Figure 5.2.1. Emissions of outdoor gas-powered machinery versus gas-powered vehicles.
Widespread use of electric powered outdoor equipment and watercraft lags behind motor vehicles. More than 100 companies manufacture electric boats, ships, and motors, with the largest sales growth in recreational boats. Options for professional- and consumer-grade cordless electric landscaping equipment are growing. More than 50 different electric lawnmower options were available in 2019, including commercial riders and tractors. While life-cycle costs are comparable between electric and gas-powered equipment, higher purchase cost and shorter continuous use intervals are barriers to adoption.
Currently, the Green Industries Best Management Practices (GI-BMP) training required for commercial landscapers in Sarasota County does not address atmospheric deposition of nitrogen from lawn equipment emissions. Florida-Friendly Landscaping™ (FFL) principles that recommend less lawn should also reduce emissions from gas-powered landscaping equipment. However, most FFL educational materials do not call attention directly to this benefit. In the past, Sarasota County and the Sarasota Bay Estuary Program distributed a brochure called “Landscaping to Save Energy” that provided facts about landscape equipment emissions and encouraged energy-saving practices. This publication is no longer in active circulation.
Gas-powered lawn mowers and other outdoor equipment contribute significantly to ground level emissions. Source: Ungvar
Continued local EV initiatives that offer online materials, classes, events, and rebate programs, along with improving options and affordability of EVs can increase the percentage of EVs on local roads. The cost-benefit ratios of rebate programs for air quality improvements (i.e., program cost per pounds of nitrogen avoided) should be based on local power supply and charging scenarios. Implementing a program like Drive Electric Orlando that provides customers who choose an EV rental car with VIP perks like free parking, free valet, and free charging could reduce emissions from visitors and provide extended test-drive opportunities to residents. Similar incentives can be applied to boat rentals and boat-sharing clubs. Supporting alternatives like walking, biking, or ridesharing through multi-use trails, safe street design and mixed-use building codes that facilitate walkable communities can also reduce overall vehicle emissions.
Integrating and tracking emissions from landscaping equipment, in addition to transportation, in greenhouse gas inventories/updates for Sarasota County can fill data gaps needed for effective education. Incorporating information on nutrient loading and air pollution associated with lawn equipment emissions into the mandatory GI-BMP certification program for commercial landscapers can be an effective way to continuously update industry members. Working with suppliers to promote sales and rentals of electric landscaping equipment by offering trial periods, rebates, or trade-ins can incentivize lawn professionals and homeowners to purchase cleaner machines. An example of a successful program is the “Mow Down Air Pollution” campaign in Sacramento, California (CARB 2004). Continued promotion of FFL to replace turfgrass with groundcovers and mulched areas can reduce the need for or frequency of landscaping equipment use.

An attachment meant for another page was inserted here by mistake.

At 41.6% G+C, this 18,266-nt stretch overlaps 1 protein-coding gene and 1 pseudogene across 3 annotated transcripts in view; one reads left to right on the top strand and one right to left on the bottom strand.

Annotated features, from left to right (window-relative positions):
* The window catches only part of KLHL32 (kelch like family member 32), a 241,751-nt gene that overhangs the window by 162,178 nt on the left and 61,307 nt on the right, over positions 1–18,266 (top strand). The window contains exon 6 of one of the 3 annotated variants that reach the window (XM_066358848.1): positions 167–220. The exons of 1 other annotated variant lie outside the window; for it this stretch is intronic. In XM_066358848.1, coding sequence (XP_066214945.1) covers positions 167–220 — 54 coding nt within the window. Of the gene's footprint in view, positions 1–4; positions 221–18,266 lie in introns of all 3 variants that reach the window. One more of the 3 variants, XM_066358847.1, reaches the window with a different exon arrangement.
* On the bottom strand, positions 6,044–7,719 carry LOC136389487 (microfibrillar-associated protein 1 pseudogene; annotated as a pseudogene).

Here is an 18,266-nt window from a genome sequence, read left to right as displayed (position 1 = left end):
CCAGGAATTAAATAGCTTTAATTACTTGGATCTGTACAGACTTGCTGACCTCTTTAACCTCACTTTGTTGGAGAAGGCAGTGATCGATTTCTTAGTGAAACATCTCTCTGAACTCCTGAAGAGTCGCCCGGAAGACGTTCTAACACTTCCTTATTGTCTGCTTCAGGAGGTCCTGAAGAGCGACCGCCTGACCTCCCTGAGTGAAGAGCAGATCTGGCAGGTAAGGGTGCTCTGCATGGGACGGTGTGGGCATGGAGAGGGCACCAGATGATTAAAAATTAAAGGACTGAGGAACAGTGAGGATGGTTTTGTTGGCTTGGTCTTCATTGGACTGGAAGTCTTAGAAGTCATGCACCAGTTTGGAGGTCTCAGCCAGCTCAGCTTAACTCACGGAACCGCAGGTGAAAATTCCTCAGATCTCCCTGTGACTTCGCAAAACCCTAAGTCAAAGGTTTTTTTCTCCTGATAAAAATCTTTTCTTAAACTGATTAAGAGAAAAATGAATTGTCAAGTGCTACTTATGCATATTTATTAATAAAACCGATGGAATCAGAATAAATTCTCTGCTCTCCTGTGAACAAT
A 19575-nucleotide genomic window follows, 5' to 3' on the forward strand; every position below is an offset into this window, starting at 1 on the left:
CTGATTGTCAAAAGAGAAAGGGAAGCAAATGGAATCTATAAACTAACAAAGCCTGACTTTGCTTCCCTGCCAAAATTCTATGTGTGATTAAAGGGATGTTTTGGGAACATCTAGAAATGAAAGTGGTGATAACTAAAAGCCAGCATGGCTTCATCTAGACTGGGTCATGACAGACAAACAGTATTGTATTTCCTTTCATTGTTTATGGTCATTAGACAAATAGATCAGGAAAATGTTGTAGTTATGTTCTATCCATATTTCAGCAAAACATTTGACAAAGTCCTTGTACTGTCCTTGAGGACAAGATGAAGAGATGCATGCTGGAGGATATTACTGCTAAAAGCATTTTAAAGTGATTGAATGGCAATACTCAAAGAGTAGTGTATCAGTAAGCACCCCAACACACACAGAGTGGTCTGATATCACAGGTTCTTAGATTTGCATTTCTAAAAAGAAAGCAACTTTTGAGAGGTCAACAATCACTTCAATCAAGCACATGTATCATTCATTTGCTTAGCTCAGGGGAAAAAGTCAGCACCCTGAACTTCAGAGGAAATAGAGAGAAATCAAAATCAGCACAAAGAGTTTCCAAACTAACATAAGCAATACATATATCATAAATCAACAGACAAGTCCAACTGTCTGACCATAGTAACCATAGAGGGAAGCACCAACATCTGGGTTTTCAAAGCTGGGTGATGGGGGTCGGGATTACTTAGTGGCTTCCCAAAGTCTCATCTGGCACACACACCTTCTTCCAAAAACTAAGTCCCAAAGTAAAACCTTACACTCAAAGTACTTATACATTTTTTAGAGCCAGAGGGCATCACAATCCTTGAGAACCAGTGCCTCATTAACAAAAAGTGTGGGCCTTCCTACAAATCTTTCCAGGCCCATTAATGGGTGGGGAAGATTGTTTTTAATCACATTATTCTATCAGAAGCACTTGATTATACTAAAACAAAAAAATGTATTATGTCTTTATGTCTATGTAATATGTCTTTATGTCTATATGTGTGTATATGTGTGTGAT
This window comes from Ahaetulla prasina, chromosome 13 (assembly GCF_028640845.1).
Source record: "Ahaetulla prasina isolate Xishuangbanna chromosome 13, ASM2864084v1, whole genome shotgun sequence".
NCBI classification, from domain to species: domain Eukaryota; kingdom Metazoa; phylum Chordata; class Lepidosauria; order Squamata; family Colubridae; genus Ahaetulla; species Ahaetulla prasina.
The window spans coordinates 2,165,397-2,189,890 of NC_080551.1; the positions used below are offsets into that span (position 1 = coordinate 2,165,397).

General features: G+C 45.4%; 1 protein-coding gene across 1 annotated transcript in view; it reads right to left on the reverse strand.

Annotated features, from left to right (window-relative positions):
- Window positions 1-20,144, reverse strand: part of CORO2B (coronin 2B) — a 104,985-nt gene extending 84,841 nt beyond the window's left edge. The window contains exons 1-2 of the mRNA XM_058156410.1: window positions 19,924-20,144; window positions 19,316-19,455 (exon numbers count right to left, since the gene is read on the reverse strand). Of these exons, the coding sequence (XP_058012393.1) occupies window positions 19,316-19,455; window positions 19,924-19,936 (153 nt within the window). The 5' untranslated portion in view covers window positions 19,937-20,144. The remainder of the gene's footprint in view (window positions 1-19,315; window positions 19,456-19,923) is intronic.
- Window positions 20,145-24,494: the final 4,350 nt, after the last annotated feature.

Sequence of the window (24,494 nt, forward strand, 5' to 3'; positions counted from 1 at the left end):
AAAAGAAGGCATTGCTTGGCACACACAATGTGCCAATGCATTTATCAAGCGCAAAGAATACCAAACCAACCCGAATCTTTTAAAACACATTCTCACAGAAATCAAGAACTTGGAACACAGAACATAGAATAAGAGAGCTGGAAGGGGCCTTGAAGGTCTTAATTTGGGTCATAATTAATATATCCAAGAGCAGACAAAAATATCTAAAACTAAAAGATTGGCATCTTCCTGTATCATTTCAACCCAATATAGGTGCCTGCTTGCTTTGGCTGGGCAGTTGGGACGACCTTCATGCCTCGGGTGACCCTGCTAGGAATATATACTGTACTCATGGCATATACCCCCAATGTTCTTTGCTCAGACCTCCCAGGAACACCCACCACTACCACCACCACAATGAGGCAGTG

Education and outreach that combines water and air quality, health, economic, and climate change benefits of clean landscaping and transportation can broaden public awareness and action to switch to clean machines. For example, a targeted “Spare the Air” campaign to reduce use of gas-powered equipment around schools, hospitals, and urban parks could connect the public’s concerns about health and the environment to local air quality.
- City of Sarasota GHG Inventory
- Sarasota County GHG Inventory
- SBEP Landscaping to Save Energy brochure
Implementation – UF/IFAS Extension Sarasota County, Sarasota Bay Estuary Program, City of Sarasota
- Expanded education curriculum in GI-BMP and FFL programs to include lawn equipment emissions
- Increased number of electric vehicles or charging infrastructure in the Sarasota County area
- Number of organizations installing charging stations
- Increased purchases of non-gas-powered landscaping equipment
- Pre/post surveys regarding understanding of air-water connections related to emissions
Experts or Leads
Sara Kane, UF/IFAS Extension Sarasota County; Don Rainey, UF/IFAS; Marguerite Beckford, UF/IFAS Extension Sarasota County; Darcy Young, Sarasota Bay Estuary Program; Colleen McGue, City of Sarasota; Darlene Culpepper, City of Venice
Other Atmospheric Deposition Activities
5.1 Estimate nitrogen loading from atmospheric deposition using multiple monitoring stations within urban areas
[dipi_masonry_gallery images="414,545,445" columns="3" disabled_on="off|off|on" _builder_version="4.4.8" max_width="100%" max_width_tablet="50%" max_width_phone="65%" max_width_last_edited="on|desktop" module_alignment_tablet="center" module_alignment_phone="center"...